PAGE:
is a stanch Republican and a member of the North-
easitern Republican League, and is fraternally connected
with the Schuylkill Fire Company. In religious faith
Mr. Hollenbach is a Lutheran.

WILLIAM H. MOYER, of the firm of Strunk &
Meyer, feed merchants, of Reading, Pa., was born
July 17, 1859, at Reading, son of David and Mary (Bin-
gaman) Moyer.

David Moyer, father of William H., born in 1819, was
a carpenter at Reading, following his trade here during
the greater part of .his life. He died in 1878, and his
wife, Mary Bingaman, died in 1865. Thev had three
children: Clara, David A., and William H.

William H. Moyer was educated in the Reading
schools and began his business life as an employee
of Aaron Yocum, in a flour mill, with whom he con-
tinued for three years. Then began his association
with John M. Strunk, for whom he worked eleven
years, and in 1889 he was taken into partnership, and
the present firm name was adopted. The business was
founded in 1868 by Mr. Strunk, and by him was so
conducted that it became favorably known all over
Berks county. The warehouse' is located at No. 924
Franklin street. The scope of the business includes
dealing in flour, feed, grain, hay, straw, potatoes
and poultry supplies, and their trade connections enable
them not only to do a good business for themselves
but to make it of interest to their customers. Their
claim to promptness in business transactions is well
substantiated. They make a specialty of handling Nut-
riotone, a condition remedy for horses, cattle, sheep
and swine. Their warehouse consists of four floors
and the dimensions of the, building are 34x24 feet.

Mr. Moyer was_ married to. Louisa Zeigler, daughter
of John and Louisa (Roland) Zeigler, of Reading, Pa.
Mr. Zeigler died in 1892. For years he had been a

valued employee at the Johnston foundry. Mr. and
Mrs. Moyer have one daughter, Helen May, who is a
pupil' at the grammar school. In politics iVIr. Moyer
is a Republican. Fraternally he is a Knight of Malta;
belongs to Camp No. 89, Patriotic Sons of America;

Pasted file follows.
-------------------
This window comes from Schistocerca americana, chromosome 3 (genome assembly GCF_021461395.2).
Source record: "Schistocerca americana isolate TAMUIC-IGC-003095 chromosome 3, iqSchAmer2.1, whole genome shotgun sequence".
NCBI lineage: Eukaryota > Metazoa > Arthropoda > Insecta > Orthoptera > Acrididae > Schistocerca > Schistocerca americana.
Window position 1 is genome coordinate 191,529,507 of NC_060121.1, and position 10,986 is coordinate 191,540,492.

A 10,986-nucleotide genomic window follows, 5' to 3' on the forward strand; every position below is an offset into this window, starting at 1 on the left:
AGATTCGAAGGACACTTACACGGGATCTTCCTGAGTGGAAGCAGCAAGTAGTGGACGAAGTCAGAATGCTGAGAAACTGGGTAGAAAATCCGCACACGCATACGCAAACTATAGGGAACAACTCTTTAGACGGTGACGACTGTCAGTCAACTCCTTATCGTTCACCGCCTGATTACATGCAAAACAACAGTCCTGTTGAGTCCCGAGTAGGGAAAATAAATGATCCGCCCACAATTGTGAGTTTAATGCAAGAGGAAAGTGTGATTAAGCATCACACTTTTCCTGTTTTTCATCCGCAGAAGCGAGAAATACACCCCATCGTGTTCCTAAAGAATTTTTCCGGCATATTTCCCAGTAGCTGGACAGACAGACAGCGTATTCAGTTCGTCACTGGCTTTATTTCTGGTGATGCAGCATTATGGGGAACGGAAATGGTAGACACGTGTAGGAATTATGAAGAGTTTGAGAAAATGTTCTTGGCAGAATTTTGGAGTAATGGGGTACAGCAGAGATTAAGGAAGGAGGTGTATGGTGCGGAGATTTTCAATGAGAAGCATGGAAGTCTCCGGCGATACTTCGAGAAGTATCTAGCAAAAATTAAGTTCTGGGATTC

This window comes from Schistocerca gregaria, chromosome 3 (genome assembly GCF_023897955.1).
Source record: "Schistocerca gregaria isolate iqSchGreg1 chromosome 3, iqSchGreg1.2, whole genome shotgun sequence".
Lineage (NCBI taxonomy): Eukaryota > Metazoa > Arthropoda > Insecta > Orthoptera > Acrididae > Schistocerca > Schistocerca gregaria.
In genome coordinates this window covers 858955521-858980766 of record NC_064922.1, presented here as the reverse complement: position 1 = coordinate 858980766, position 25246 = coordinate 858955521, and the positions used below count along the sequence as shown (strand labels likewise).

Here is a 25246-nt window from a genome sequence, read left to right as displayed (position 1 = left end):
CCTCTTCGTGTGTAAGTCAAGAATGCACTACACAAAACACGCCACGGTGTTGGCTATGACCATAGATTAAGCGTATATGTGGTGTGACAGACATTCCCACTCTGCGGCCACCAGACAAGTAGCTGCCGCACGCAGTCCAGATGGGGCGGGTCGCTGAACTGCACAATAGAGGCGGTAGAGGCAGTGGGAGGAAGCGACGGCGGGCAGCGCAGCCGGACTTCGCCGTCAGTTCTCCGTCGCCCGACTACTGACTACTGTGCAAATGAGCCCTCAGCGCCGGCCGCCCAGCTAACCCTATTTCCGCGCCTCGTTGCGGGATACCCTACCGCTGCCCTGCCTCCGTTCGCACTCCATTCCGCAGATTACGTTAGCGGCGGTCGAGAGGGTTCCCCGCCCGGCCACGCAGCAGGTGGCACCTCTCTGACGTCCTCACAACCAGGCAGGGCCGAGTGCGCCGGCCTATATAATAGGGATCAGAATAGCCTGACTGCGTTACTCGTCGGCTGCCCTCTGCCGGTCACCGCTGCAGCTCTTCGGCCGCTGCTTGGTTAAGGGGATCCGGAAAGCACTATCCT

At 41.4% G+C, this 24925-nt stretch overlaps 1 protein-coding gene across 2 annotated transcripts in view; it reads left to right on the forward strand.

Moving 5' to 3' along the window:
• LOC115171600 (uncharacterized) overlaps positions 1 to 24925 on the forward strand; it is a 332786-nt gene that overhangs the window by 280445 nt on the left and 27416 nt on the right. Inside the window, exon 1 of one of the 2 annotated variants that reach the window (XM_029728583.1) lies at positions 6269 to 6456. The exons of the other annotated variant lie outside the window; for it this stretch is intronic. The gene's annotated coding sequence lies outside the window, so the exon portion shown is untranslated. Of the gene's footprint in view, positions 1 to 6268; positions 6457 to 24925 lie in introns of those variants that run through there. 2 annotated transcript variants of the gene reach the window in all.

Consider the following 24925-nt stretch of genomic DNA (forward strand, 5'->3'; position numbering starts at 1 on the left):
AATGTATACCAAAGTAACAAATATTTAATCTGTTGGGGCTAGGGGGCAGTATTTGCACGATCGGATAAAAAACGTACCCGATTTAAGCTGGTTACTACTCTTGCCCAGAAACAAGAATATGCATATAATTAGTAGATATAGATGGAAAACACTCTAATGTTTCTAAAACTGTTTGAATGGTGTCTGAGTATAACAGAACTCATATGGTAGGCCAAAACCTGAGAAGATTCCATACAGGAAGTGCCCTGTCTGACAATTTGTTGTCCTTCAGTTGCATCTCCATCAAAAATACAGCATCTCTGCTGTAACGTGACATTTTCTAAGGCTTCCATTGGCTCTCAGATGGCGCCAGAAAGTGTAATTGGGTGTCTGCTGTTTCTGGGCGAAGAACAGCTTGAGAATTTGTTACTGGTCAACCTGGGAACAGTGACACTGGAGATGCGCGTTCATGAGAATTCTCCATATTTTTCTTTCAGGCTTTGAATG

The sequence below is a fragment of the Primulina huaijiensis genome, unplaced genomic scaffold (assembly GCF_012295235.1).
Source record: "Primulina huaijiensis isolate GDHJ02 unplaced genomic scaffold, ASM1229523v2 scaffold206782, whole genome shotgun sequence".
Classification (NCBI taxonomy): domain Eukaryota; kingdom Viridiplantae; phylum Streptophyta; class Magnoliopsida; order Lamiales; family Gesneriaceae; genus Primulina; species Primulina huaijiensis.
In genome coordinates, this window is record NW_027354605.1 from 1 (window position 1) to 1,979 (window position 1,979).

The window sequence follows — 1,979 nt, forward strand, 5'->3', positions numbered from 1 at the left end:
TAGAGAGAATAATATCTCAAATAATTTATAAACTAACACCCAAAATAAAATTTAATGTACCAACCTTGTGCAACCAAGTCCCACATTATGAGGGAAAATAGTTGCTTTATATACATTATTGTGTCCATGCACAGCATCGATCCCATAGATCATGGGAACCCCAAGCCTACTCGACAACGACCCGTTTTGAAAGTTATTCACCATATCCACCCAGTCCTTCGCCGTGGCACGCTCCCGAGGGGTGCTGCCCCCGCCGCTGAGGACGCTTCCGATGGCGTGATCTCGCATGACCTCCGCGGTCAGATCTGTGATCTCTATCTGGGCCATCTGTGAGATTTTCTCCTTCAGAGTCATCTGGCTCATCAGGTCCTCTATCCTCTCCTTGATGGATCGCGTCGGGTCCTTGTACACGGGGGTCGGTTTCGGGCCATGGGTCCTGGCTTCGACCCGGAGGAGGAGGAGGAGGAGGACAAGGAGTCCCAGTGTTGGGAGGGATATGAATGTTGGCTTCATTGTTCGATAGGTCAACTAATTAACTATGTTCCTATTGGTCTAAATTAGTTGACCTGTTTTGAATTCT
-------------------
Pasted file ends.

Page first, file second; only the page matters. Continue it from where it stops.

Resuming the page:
and was secretary of the Rainbow Fire Company for
some years. He is a member of the First Reformed
Church at Reading.

DAVID DeLONG, now deceased, was a well known
farmer of Bern township. He was born in Berks coun-
ty. Pa., son of David De Long, Sr., who was for many
years engaged in farming in Lehigh county — a very
prominent man there.

Mr. De Long was always identified with Berks
county. He began his farming operations there on a
traot of forty acres, which he purchased and to which
he later added considerably. He was successful in his
work, being both capable and industrious,' and his long
life of seventy-seven years was full of useful and kind-
ly deeds.

Mr. De Long married Miss Mary Snyder, and they
passed many years of wedded life, broken by the death
of Mrs. De Long at the age of sixty years. A large
family was born to them, all of them living in or
near Reading, as follows: Mary, Mrs. Daniel Moser, of
Bern township; Hattie, Mrs. Samuel Savage, of Read-
ing; Catharine, Mrs. Reinart, of Reading, who has
two children, George and Katie (m. Howard Zerr, who
has two children, Luther and Helen Zerr); Joel, m.
to Miss Matilda Althouse, and residing on the home-
stead in Bern township; Lydia, m. to Frank Snyder,
of Reading; and Sarah, m. to Levi Wagner. David
De Long, was a man who held the respect of the com-
munity in which he lived, and was of no little influence
in the Democratic party. He was a member of the
Reformed Church.

DOTTERRER. In 1738 among the names of passen-
gers on the ship "Mortonhouse," was the name of Johan
Georg Doderer, also spelled, on the Captain's list,
Hans Dirk Doddere. In 1756, according to the his-
torian, Rupp, he had settled in District township, Berks
county; and in 1759 his name appears on the tax list
in that township. Tradition says he was an elder
brother of Mathias Dotterrer, who came over in 1749.

(I) Mathias Dotterrer, whose name on the passen-
ger list is given as Mattheus Dotter, came to America
on the ship "Jacob," Captain Adolph De Grove, from
Amsterdam, last from Shields, England, qualifying at'
Philadelphia, Oct. 3, 1749. On the same ship were
Nichlaus and Martin Dotter, who may have been sons
over sixteen years of age. His son Mathias (1744-
1837), was about five years old at the time, and be-
cause of his age his name would not appear on. the
passenger list.

(II) Mathias Dotterrer, son of Mathias, born Jan.
33, 1744, became a pioneer of Lower Berks county.
His name is variously spelled — Dotterrer, Dottero and
Toderrow. On the red sandstone that marks his grave
just south of the Hill Church, is the following inscrip-
tion: "Mathias Dotterrer, son of Mathias and Cathar-
ine, Born Jan. 22, 1744, Died June 30, 1827, aged 83
years, 5 months, 8 days." His wife is buried at his
side her grave being marked by the following inscrip-
tion: "Anna Maria, daughter Adam and Catharine Im-
holtz, and wife Mathias Dotterrer. She was born May
17, 1743, married 1765, and lived in holy wedlock over